Alexis Shusterman Grad Research Day

Credit: Courtesy of Alexis Shusterman.

UC Berkeley chemistry grad student and Grad Research Day delegate Alexis Shusterman.

When people think of UC students, they usually think of undergraduates. But University of California campuses also host thousands of Ph.D. students — the best and brightest from around the world — who advance learning, teaching and original research across the system.

Together, UC’s 26,000 doctoral students are a powerful source of ideas and innovation for the state, and a foundation of UC’s excellence:

  • UC grad students serve as teachers and mentors to UC’s 200,000 undergrads, acting as a bridge between the learners and creators of new knowledge.
  • They advance the university’s research mission, pursuing new avenues of inquiry, and serving as key partners with faculty in advancing research.
  • They launch start-ups — creating roughly one every two weeks.
  • And they go on to become the next generation of leaders in academia, industry, government and public service.

On Wednesday, April 19, a delegation of UC graduate students will travel to Sacramento to talk about their work, and encourage lawmakers to support UC’s efforts to enroll an additional 900 graduate students.

They will meet with lawmakers to show how their research is tackling issues critical to California, from helping stroke patients regain movement to heading off the next drought.

Here is a sampling of their research:

A local picture of climate pollution

What if we could look neighborhood by neighborhood to detect the presence of greenhouse gases and see how they change from day to day? UC Berkeley chemistry grad student Alexis Shusterman — with help from the National Science Foundation — has devised rooftop CO2 monitors that do just that.

The devices — which Shusterman designs and installs with a small team of other scientists — provide a highly localized view of climate pollution and how it changes daily in relation to traffic, weather and other conditions. “If you monitor closer to potential sources, you can determine where the pollution is coming from,” Shusterman said. “It can help you zero in on the factors that contribute to climate change and look at how those factors compare.”

Learn more about Shusterman's CO2 monitors.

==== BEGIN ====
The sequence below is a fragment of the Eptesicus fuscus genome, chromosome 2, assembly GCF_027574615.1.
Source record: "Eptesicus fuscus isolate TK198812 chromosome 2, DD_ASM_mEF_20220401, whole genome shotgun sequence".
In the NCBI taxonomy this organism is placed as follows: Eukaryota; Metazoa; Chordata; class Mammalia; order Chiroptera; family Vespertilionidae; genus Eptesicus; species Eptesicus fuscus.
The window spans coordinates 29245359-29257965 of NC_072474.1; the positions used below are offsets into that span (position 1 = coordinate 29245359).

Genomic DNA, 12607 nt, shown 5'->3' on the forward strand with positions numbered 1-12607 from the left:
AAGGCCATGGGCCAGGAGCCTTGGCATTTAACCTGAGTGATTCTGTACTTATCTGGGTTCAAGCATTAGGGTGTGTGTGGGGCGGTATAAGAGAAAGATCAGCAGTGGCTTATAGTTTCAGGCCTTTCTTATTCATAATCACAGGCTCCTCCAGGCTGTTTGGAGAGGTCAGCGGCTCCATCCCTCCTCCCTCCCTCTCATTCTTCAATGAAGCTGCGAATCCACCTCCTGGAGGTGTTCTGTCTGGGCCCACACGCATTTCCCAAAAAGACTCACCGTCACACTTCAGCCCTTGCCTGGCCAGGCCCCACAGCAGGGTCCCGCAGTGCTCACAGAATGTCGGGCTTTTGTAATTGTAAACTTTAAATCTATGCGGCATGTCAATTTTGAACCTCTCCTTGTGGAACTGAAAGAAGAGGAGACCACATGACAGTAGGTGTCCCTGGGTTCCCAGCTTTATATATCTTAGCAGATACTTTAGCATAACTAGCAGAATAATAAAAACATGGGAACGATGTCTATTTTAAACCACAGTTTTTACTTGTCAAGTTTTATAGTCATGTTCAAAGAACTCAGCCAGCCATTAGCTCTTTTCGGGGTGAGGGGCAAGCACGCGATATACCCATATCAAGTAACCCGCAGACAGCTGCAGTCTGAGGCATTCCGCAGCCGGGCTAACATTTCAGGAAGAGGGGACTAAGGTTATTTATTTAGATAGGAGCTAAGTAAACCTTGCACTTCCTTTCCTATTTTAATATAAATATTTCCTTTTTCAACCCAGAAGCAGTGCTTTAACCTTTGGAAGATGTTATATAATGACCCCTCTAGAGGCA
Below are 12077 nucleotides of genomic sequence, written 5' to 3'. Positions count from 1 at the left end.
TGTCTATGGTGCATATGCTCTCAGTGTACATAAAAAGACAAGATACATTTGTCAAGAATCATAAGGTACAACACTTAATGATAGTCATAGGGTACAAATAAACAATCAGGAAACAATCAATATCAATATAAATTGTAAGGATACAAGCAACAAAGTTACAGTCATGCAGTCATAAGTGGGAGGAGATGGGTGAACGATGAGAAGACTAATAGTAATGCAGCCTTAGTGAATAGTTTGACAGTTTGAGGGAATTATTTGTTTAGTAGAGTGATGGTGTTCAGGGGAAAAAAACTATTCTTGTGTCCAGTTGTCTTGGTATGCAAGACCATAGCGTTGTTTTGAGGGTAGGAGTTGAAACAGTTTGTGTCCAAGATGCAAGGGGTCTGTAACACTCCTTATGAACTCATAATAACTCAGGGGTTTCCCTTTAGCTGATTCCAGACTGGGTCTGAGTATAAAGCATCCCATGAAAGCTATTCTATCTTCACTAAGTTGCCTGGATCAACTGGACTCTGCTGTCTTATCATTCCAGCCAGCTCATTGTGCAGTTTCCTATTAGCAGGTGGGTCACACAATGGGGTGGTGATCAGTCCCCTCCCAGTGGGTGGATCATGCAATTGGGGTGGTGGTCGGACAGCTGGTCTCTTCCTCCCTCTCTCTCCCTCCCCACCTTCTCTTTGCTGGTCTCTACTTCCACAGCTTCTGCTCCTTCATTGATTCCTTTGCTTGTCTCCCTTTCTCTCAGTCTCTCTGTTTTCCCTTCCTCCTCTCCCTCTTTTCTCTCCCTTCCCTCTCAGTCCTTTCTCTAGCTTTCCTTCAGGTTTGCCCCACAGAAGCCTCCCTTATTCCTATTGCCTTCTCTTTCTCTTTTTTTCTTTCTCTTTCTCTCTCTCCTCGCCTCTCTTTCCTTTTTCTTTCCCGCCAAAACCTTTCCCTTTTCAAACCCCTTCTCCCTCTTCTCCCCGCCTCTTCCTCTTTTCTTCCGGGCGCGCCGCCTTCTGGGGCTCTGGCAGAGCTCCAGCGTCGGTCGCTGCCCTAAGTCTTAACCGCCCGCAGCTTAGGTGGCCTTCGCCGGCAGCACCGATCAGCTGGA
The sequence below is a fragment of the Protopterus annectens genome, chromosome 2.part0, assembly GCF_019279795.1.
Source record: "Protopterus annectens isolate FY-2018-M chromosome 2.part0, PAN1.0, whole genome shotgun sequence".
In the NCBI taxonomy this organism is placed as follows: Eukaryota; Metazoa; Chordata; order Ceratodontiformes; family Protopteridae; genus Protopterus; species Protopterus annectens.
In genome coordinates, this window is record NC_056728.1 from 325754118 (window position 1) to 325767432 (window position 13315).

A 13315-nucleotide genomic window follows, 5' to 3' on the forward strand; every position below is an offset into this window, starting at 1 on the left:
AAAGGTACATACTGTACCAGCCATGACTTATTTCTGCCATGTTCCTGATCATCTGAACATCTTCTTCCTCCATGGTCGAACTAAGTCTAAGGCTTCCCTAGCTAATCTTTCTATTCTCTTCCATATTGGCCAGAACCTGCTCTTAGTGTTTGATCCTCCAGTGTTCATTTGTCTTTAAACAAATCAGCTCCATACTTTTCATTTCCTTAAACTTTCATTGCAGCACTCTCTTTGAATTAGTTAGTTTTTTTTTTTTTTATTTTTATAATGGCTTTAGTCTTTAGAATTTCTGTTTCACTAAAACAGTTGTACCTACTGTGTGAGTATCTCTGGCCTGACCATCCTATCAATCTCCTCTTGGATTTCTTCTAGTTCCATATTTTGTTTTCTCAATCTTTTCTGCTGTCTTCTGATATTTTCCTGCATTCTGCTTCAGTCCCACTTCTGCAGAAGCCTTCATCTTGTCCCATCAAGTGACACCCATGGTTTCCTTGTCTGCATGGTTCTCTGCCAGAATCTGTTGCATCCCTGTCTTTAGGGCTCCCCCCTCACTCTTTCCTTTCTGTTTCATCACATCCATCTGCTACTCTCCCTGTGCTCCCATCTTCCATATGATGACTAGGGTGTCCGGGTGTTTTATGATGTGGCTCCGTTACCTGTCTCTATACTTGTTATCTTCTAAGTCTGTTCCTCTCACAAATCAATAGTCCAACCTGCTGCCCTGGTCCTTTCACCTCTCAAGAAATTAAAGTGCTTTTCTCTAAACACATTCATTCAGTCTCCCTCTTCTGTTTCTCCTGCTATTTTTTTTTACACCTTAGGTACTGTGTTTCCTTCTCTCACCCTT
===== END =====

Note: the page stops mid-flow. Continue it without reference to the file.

Retraining the brain to reverse paralysis

Sumner Norman
Credit: Courtesy of Elena Zhukova

Engineers have developed technology — known as a brain-computer interface – that enables people to power prosthetic devices with their mind. Now, researchers like Sumner Norman are looking to take that one step further by using the technology to help restore function in paralyzed limbs.

The UC Irvine mechanical & aerospace engineering grad student uses brain-computer interface technology together with rehabilitation robotics as a kind of brain-based physical therapy. His research, funded by the National Science Foundation, helps those who have lost fine motion in their hands. The goal: stimulate damaged neural pathways so people with stroke can regain movement.

Learn more about Norman's research.

Finding smarter ways to prescribe pain meds

Michelle Keller
Credit: Courtesy of Michelle Keller

UCLA health policy grad student Michelle Keller has crunched medical records and other data to track how people use opioid medication prescribed after surgery. She's also looking to understand how clinicians make decisions about prescribing opioids. Her findings thus far: prescribing decisions aren't always clear-cut and doctors still rely on their gut instincts to figure out who might be at risk for addiction.  

Yet, according to Keller, the data show most patients don’t use meds as given: Half don’t use the painkillers they are sent home with — while another three to seven percent are still using them months after surgery, long after postsurgical pain has worn off.